Post Office Box 8116
Mobile, AL 36689
Dear Mr. Sharpe:
This responds to your letter to the Department of Transportation, Legal Division, which was forwarded to this agency for reply. You asked whether there are regulations addressing the sale as new of a tire that was manufactured five years previously, and whether we are aware of any studies or information regarding the effects of aging on an unused tire.
By way of background information, the National Highway Traffic Safety Administration (NHTSA) has the authority under Chapter 301 of Title 49, U.S. Code, to establish Federal motor vehicle safety standards (FMVSSs) applicable to new motor vehicles and new items of motor vehicle equipment, including tires. This statute requires each person selling a new vehicle, or item of equipment covered by an FMVSS, to ensure that the new vehicle or equipment item is certified as meeting all applicable FMVSSs. Once a vehicle or item of equipment has been sold to its first retail customer, the seller's responsibility to sell a certified product terminates. See 49 U.S.C. '30112. Regulation of the sale and use of a used product becomes a matter of state jurisdiction.
We understand your first question to ask whether NHTSA regulations were violated when a tire manufactured in 1986 was purchased as "new" in 1991. The answer is no. NHTSA has no regulation requiring a tire to be sold within a certain amount of time from its date of manufacture. You might wish to contact the Federal Trade Commission (FTC) for information on the appropriateness of such a sale under consumer protection regulations. The telephone number for the FTC's Bureau of Consumer Protection is (202) 326-2476.
With regard to your second question, NHTSA does not have or know of any studies specifically addressing the effects of aging on a new tire. It is known, however, that heat, ultra-violet and ozone in particular can, over time, degrade rubber. Thus, although tire manufacturers blend antioxidants,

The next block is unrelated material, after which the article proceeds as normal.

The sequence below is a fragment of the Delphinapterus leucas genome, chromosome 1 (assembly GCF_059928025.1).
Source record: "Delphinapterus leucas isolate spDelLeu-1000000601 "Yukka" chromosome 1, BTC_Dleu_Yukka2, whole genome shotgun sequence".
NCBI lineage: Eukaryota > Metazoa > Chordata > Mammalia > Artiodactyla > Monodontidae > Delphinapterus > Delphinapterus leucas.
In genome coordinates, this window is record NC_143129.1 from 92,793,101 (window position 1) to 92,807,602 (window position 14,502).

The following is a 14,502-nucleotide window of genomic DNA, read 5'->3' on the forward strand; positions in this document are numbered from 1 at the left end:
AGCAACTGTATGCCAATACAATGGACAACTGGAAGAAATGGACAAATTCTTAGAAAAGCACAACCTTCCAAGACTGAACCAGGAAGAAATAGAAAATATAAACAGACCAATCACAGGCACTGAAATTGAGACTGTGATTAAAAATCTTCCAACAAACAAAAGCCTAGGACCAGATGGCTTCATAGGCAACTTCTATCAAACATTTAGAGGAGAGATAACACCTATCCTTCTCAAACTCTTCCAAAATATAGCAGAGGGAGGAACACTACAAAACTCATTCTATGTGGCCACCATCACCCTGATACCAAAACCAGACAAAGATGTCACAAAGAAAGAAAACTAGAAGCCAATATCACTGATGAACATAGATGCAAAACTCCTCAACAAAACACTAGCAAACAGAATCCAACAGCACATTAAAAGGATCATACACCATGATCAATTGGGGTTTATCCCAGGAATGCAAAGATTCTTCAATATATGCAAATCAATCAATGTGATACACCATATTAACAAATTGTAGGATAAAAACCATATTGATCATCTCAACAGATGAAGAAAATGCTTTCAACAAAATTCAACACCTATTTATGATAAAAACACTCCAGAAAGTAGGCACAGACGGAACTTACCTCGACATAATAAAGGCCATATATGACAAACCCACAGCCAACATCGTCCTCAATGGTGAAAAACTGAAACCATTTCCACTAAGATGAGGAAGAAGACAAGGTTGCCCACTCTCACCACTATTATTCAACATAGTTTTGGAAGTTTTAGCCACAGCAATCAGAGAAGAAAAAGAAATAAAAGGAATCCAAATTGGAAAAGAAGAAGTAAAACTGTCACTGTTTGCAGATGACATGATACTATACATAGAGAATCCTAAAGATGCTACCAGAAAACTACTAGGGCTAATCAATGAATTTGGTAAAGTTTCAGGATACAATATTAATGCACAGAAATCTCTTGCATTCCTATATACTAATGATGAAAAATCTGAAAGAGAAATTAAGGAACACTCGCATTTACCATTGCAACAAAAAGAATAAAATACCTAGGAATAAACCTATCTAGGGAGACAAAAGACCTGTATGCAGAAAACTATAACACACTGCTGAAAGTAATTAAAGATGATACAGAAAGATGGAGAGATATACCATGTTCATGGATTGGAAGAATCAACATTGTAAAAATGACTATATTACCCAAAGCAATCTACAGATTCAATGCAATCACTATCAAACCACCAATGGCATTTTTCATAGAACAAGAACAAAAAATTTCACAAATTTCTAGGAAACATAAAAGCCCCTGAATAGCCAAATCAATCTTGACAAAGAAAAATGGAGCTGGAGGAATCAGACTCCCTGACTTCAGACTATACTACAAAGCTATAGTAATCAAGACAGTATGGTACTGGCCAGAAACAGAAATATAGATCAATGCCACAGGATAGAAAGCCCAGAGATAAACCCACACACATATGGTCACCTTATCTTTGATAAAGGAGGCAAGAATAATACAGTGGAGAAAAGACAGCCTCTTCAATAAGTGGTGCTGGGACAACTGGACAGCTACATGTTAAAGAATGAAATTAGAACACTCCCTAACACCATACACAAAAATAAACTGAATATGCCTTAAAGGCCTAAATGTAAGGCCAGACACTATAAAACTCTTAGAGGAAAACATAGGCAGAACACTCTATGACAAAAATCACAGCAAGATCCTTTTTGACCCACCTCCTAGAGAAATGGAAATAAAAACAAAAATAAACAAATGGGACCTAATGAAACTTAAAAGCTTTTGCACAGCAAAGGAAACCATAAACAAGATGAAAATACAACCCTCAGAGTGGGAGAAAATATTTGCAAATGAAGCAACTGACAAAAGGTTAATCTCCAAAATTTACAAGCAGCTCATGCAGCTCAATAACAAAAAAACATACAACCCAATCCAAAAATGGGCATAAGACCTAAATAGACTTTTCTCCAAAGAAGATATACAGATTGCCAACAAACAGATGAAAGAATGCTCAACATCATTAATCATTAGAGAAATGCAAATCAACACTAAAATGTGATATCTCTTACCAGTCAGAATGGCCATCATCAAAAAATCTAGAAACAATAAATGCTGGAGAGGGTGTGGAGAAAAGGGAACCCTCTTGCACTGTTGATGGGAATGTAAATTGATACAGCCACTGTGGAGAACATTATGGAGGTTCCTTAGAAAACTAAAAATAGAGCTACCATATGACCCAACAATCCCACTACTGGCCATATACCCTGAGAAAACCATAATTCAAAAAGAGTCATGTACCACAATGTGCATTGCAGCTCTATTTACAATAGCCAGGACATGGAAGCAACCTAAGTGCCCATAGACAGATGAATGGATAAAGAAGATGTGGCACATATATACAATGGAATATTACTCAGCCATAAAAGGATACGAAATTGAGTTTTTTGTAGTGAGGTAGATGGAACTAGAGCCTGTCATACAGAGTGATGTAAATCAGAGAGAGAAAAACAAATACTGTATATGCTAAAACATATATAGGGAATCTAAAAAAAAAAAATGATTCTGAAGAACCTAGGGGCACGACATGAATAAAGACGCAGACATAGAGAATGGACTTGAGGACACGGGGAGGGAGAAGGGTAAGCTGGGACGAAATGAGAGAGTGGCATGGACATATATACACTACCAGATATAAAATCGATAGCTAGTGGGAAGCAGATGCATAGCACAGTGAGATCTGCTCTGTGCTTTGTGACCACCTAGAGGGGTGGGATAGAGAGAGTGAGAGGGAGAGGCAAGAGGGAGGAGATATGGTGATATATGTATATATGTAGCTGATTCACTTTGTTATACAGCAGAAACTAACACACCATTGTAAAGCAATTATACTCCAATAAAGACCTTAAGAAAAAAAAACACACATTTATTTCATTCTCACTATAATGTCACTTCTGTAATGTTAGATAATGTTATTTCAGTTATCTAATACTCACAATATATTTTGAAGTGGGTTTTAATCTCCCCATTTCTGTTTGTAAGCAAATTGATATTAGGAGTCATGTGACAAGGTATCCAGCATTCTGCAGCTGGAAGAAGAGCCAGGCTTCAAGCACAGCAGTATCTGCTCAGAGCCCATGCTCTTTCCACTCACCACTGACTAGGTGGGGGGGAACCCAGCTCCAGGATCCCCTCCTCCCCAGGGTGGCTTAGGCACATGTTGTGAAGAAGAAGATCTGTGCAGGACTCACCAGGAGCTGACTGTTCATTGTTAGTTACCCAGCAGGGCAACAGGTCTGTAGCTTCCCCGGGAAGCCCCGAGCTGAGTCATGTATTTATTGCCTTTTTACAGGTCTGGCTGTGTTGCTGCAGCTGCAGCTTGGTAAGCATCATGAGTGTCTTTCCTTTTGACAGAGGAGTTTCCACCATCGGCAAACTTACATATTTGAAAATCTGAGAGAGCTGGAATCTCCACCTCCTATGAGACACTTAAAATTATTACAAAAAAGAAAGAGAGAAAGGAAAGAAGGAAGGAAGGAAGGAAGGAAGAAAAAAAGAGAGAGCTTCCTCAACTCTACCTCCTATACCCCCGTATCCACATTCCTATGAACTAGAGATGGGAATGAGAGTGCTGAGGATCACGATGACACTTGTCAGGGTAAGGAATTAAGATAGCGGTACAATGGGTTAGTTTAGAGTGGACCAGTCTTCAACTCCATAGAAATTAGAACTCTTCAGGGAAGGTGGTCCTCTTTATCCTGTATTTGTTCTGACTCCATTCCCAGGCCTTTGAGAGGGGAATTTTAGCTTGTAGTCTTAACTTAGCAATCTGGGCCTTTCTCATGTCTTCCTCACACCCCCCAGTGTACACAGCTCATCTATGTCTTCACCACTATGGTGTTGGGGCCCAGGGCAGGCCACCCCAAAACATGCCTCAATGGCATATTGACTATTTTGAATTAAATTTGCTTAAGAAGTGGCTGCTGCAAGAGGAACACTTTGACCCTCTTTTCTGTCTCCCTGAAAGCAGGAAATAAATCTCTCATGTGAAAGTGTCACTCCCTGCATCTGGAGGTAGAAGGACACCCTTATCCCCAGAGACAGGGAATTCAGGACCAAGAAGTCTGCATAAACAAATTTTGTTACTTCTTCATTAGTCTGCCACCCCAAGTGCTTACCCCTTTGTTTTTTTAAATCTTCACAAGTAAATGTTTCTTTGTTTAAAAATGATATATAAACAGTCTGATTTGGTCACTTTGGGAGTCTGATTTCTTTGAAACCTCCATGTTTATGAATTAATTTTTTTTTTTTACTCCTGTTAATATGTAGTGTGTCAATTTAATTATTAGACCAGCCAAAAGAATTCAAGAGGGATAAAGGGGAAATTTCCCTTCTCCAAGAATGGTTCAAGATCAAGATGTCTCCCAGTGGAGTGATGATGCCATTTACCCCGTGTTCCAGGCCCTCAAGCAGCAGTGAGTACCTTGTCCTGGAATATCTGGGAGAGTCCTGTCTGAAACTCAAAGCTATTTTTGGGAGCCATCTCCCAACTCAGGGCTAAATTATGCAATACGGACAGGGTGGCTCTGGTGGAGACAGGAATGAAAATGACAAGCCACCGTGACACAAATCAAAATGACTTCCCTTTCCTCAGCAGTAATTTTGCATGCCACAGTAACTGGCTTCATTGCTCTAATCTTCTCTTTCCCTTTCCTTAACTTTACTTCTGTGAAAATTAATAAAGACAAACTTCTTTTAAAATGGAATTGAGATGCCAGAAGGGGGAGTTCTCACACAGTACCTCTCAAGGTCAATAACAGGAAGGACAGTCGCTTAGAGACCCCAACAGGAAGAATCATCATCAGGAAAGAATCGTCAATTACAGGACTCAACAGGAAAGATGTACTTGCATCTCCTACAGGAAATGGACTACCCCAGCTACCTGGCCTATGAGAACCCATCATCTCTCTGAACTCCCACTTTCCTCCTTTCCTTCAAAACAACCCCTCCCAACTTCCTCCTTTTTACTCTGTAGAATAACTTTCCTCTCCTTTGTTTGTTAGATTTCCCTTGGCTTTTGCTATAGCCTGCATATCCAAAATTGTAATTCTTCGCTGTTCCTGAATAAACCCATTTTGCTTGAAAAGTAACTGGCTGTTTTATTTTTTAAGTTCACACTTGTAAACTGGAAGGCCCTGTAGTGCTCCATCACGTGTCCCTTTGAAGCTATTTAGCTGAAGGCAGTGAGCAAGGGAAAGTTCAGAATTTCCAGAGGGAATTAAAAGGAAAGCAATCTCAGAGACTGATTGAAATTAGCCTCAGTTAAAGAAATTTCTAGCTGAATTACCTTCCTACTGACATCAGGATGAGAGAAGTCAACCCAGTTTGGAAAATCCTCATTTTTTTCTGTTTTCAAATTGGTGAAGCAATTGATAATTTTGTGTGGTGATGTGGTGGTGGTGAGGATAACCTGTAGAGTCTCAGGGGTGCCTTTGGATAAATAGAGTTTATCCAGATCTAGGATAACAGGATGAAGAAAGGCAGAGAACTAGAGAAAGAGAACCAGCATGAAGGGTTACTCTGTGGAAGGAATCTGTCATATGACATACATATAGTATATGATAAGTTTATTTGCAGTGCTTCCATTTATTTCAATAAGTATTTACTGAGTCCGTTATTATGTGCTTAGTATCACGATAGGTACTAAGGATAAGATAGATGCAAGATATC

antiozonants, waxes and carbon blacks with their natural rubber compounds to resist tire degradation, what is most important are the conditions under which the new tires are stored. For example, if tires are stored in direct sunlight, in extreme heat or cold, or in close proximity to air filters, the rubber in the tires will degrade faster than if they are wrapped and kept in a temperature and humidity-controlled environment.
For additional reference sources, you may be interested in a comprehensive manual published under the auspices of NHTSA entitled, Mechanics of Pneumatic Tires, DOT HS 805 952, August 1981, available from
Superintendent of Documents U.S. Government Printing Office Washington, D.C. 20402 (202) 783-3238
This volume is a highly detailed compilation of sources discussing every aspect of tire production. It does not specifically discuss the aging of tires once they have been manufactured, but it does discuss the various factors that contribute to the degradation of the rubber compounds in tires. In addition, you may call or write
Rubber Manufacturers Association (RMA) 1400 K Street N.W. Washington, DC 20005 (202) 682-4800
The RMA is an association of various tire manufacturers and may have available some industry data on this issue.
I hope this information is helpful to you. Should you have any further questions or need additional information, please feel free to contact Walter Myers of my staff at this address or at (202) 366-2992.
Samuel J. Dubbin Chief Counsel